Monthly Archives: November 2014

Nobody Expects the Spanish Royal Family

On October 21, 1928, it was announced that His Royal Highness Infante (Prince) Don Alfonso of Orleans-Bourbon, a first cousin of King Alfonso XIII of Spain, would be making an unofficial visit to the United States in November. His wife, the Infanta (Princess) Beatrice, would accompany him. She was a granddaughter of Queen Victoria and the sister of Queen Marie of Romania. The couple’s eldest son, Alvaro, would also make the trip. The Spanish royals sailed from Southampton, England, aboard the Majestic on November 7. They arrived in New York six days later.

Spanish Ship

The royal entourage spent several days in New York with Cornelius Vanderbilt and his wife. They next made a whirlwind visit to Washington, where their short stay disappointed the society folk, though they did meet President Calvin Coolidge, for whom the Infante carried a personal message from his cousin the King.

Before sailing home on December 7, the Spanish royals visited Philadelphia, Boston, and Detroit. They also made stops at Columbia University, Princeton, and Harvard. Don Alfonso was the Minister of Aviation for Spain and particularly enjoyed speaking with Charles Lindbergh. His meeting with Henry Ford also impressed him.

The family also made a short visit to Niagara Falls and Montreal during their trip. Given all the impressive people they’d met in the United States, how did their Canadian hosts in Montreal choose to entertain Spanish royalty? They took them to a hockey game!

Spanish Royalty

On December 1, 1928, the Infante Don Alfonso, the Infanta Beatrice, and their son Prince Don Alvaro d’Orleans Bourbon, were among 12,000 spectators at the Montreal Forum watching the Montreal Maroons score a 3-0 victory on two goals from Nels Stewart and a shutout by Clint Benedict.


“I think your ice hockey is the finest and fastest game I have ever seen in my life,” Don Alfonso told a representative of the Montreal Gazette. “It is wonderful, and we all enjoyed every minute of the game. I have seen ice hockey at St. Moritz [Switzerland] and Chamonix [France], but never like we saw on Saturday evening in Montreal in your match against the New York Rangers.”

Before the Hockey Hall of Fame

The Hockey Hall of Fame officially welcomes six new members on Monday night. In the Players category are Rob Blake, Peter Forsberg, Dominik Hasek and Mike Modano. Coach Pat Burns will be inducted in the Builders category. Referee Bill McCreary rounds out the field.

The first Hockey Hall of Fame inductions were made in 1945, but many future Hall of Famers were already getting together in the late 1930s at informal parties hosted by future member George McNamara.

Oldtimers 1939

For more, check out my story for the Society for International Hockey Research which is posted on the SIHR Blog.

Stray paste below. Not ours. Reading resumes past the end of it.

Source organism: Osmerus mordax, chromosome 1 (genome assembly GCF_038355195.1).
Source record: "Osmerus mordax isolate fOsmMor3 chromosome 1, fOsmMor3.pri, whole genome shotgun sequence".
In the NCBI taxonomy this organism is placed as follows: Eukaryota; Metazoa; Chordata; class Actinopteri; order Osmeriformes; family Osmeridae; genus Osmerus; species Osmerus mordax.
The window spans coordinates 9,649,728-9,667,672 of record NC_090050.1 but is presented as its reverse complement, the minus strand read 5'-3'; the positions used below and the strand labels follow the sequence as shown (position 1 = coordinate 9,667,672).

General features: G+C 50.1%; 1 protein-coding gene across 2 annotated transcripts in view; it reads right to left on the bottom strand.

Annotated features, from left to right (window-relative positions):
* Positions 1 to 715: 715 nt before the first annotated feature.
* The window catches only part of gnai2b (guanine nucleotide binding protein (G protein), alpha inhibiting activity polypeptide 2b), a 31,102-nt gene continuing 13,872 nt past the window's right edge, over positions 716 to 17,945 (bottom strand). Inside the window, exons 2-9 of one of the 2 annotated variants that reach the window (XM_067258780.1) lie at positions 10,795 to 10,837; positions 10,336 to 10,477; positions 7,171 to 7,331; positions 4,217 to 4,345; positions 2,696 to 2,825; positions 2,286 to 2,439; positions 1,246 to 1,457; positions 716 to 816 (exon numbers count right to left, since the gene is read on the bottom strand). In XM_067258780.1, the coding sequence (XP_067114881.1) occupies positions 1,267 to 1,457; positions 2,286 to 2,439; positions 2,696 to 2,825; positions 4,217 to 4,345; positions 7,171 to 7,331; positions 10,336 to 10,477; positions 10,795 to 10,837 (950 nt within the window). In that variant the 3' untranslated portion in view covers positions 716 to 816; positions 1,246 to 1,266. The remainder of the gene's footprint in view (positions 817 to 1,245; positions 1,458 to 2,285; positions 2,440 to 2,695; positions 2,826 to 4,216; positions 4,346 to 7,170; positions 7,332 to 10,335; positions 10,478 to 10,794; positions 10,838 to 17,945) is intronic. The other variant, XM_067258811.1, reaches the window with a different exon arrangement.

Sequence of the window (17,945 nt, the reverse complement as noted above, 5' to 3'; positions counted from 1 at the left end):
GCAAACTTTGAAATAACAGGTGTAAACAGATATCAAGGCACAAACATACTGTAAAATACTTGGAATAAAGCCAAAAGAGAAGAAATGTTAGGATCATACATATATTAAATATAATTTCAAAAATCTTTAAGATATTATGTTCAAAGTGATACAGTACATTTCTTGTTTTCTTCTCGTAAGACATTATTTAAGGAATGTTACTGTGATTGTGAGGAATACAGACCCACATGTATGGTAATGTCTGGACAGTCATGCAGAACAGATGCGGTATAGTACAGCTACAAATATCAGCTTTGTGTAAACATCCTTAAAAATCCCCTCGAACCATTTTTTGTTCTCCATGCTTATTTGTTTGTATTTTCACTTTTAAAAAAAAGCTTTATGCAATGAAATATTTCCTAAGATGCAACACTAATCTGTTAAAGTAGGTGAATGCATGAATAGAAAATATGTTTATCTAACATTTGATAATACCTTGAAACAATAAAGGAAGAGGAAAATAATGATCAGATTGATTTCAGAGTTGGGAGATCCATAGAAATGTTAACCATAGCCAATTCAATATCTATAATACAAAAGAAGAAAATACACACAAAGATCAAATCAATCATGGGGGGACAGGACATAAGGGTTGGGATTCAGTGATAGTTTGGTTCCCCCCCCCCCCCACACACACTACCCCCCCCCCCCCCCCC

Remembrance Day

Today, Canadians all across the country gathered in communities large and small to remember the men and women who have served us in war. This year’s ceremonies took on added meaning, given both recent events and the 100th anniversary of World War I.

One hundred years ago today, Canadians had not yet seen action during the First World War, but thousands of them were stationed at Salisbury Plain in England, receiving further military training after shipping out from Canada early in October. Then as now, wherever Canadians travelled in large enough numbers, hockey wasn’t far from their minds!

WWI article

The news story above appeared in papers all across Canada on November 19, 1914. It outlines plans for a hockey team in the Canadian camp. It’s unclear as yet if they ever actually played any games, though sports competitions took place regularly during training. Among those listed as taking part is future Hockey Hall of Famer Scotty Davidson.

Scotty Davidson

Scotty Davidson had captained the Toronto Blue Shirts to the Stanley Cup in March of 1914 before becoming the first pro hockey player to enlist in the Canadian Expeditionary Force in August. If you’re interested in more on Davidson’s war story, and those of other future Hockey Hall of Famers, click here for the original text of a story I wrote that is currently appearing in the Hockey Hall of Fame’s Legend’s magazine.

Hockeyists article

Who’s Number One?

So, the Leafs are waiting (again!) for someone to step up and claim their number-one goaltending position. It seems that neither Jonathan Bernier nor James Reimer has taken (or been given!) the opportunity to run with the starting job. You’ve got to think coach Randy Carlyle and the rest of the team brass are getting a little bit desperate … but chances are they won’t resort to something Conn Smythe tried back on March 9, 1929.